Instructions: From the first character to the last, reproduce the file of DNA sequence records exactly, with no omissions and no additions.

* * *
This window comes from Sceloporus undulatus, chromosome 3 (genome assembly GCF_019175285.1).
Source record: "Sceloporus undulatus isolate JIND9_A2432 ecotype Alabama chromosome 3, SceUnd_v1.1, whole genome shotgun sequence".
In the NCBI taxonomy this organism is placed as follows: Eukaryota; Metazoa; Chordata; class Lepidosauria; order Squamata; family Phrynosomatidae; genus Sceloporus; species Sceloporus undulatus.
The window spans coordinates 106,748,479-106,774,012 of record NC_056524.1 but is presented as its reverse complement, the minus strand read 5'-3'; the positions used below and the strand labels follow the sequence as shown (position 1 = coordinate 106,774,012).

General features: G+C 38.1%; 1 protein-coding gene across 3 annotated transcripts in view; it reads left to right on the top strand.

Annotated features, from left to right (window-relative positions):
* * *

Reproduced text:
This window comes from Sceloporus undulatus, chromosome 3 (genome assembly GCF_019175285.1).
Source record: "Sceloporus undulatus isolate JIND9_A2432 ecotype Alabama chromosome 3, SceUnd_v1.1, whole genome shotgun sequence".
In the NCBI taxonomy this organism is placed as follows: Eukaryota; Metazoa; Chordata; class Lepidosauria; order Squamata; family Phrynosomatidae; genus Sceloporus; species Sceloporus undulatus.
The window spans coordinates 106,748,479-106,774,012 of record NC_056524.1 but is presented as its reverse complement, the minus strand read 5'-3'; the positions used below and the strand labels follow the sequence as shown (position 1 = coordinate 106,774,012).

General features: G+C 38.1%; 1 protein-coding gene across 3 annotated transcripts in view; it reads left to right on the top strand.

Annotated features, from left to right (window-relative positions):